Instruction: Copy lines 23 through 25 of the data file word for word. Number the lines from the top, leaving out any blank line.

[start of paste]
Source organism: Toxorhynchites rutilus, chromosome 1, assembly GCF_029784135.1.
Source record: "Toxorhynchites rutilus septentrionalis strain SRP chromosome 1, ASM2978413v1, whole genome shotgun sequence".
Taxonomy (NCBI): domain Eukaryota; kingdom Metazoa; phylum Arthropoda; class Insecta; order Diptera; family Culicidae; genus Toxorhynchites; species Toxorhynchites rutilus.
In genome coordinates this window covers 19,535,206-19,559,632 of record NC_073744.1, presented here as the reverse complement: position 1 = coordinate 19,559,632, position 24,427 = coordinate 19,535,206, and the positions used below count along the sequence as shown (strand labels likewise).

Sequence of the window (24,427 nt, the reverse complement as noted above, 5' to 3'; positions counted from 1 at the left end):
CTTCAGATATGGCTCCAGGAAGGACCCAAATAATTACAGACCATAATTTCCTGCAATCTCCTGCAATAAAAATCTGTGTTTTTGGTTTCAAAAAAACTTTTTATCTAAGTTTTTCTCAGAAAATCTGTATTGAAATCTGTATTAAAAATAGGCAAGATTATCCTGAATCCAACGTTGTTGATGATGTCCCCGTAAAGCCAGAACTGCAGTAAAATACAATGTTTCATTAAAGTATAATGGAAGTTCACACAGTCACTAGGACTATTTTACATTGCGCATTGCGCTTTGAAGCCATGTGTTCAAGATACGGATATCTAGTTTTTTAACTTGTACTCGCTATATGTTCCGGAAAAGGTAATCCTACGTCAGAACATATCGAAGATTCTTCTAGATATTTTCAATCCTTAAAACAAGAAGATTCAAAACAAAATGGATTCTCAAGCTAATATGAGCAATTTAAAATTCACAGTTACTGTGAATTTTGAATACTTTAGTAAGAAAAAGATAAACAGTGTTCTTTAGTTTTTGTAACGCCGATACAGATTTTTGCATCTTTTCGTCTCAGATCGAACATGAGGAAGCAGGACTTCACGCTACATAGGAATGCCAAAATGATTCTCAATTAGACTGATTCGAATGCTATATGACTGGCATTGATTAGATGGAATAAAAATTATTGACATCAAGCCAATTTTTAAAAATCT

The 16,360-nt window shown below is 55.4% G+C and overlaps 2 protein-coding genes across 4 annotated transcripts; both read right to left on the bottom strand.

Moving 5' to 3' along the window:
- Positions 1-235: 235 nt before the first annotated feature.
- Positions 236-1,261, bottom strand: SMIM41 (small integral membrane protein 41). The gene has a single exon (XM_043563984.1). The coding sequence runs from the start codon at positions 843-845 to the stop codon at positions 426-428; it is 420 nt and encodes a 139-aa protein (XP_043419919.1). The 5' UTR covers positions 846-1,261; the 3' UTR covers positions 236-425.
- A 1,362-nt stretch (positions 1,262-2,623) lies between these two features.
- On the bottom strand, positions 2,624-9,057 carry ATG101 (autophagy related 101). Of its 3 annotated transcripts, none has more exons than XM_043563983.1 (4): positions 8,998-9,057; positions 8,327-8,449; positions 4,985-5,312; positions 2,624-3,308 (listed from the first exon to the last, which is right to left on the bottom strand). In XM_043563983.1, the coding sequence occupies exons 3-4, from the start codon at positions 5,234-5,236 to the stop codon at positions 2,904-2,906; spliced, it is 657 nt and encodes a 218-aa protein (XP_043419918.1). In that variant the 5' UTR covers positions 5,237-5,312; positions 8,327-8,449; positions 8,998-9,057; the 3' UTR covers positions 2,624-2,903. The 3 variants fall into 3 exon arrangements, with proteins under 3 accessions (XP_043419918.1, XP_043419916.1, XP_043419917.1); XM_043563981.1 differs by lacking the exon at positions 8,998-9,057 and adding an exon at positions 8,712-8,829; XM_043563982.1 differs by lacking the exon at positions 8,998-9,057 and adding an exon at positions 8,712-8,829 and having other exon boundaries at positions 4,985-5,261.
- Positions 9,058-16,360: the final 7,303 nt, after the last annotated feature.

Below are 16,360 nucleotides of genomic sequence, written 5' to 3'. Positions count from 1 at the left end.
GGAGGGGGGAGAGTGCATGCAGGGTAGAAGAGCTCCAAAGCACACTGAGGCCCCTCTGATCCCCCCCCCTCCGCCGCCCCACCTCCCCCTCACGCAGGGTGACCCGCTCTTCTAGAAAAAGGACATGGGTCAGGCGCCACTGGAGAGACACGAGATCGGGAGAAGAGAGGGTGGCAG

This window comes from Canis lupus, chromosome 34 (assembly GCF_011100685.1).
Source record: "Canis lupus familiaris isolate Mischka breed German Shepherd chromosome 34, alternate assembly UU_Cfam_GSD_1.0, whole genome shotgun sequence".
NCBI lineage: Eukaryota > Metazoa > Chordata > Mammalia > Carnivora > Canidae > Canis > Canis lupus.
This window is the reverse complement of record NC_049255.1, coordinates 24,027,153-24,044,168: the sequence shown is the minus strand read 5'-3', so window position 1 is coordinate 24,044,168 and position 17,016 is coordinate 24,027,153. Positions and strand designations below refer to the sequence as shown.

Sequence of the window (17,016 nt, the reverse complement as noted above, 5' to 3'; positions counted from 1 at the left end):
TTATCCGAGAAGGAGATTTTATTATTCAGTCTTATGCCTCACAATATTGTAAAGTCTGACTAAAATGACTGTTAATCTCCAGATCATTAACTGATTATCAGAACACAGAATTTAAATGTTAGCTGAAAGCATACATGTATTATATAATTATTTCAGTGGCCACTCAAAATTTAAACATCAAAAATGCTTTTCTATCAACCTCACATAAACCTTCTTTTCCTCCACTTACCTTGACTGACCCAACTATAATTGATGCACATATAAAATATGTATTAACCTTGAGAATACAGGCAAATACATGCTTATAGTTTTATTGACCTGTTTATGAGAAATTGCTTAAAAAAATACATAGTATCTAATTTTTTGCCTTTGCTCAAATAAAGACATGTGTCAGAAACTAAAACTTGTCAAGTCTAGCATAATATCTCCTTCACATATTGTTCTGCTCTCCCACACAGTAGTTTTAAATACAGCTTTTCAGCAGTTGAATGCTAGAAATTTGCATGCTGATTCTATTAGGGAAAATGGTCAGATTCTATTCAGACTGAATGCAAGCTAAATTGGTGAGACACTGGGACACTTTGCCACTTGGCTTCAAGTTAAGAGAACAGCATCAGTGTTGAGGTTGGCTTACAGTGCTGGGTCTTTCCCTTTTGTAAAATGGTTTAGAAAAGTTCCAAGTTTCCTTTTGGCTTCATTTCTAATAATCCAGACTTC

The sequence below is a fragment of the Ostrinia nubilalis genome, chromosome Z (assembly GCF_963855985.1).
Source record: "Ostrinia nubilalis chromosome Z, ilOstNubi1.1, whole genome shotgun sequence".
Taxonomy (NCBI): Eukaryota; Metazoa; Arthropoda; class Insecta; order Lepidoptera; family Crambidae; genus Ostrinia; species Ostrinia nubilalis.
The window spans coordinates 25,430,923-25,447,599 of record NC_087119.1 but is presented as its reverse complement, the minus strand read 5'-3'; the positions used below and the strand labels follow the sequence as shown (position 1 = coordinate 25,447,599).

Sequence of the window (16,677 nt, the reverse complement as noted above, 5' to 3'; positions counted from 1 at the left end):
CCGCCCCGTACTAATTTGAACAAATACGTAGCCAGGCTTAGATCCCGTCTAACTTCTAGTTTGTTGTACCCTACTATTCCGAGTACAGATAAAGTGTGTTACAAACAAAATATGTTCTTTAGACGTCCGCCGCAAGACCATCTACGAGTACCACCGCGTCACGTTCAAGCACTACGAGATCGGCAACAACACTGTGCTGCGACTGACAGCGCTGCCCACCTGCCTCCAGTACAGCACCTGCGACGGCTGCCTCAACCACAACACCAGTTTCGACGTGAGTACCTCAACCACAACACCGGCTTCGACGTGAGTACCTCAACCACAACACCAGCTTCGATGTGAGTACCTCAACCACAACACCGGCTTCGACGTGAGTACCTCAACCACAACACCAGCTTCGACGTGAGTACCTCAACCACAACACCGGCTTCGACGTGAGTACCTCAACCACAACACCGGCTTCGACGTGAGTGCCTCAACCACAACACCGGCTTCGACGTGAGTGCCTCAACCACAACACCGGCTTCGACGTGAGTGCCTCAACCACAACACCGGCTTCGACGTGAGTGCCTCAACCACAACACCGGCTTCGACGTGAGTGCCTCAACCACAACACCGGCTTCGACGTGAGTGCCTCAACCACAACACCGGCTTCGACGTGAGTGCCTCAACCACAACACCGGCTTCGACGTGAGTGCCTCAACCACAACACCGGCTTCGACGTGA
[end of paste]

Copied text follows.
Source record: "Ostrinia nubilalis chromosome Z, ilOstNubi1.1, whole genome shotgun sequence".
Taxonomy (NCBI): Eukaryota; Metazoa; Arthropoda; class Insecta; order Lepidoptera; family Crambidae; genus Ostrinia; species Ostrinia nubilalis.
The window spans coordinates 25,430,923-25,447,599 of record NC_087119.1 but is presented as its reverse complement, the minus strand read 5'-3'; the positions used below and the strand labels follow the sequence as shown (position 1 = coordinate 25,447,599).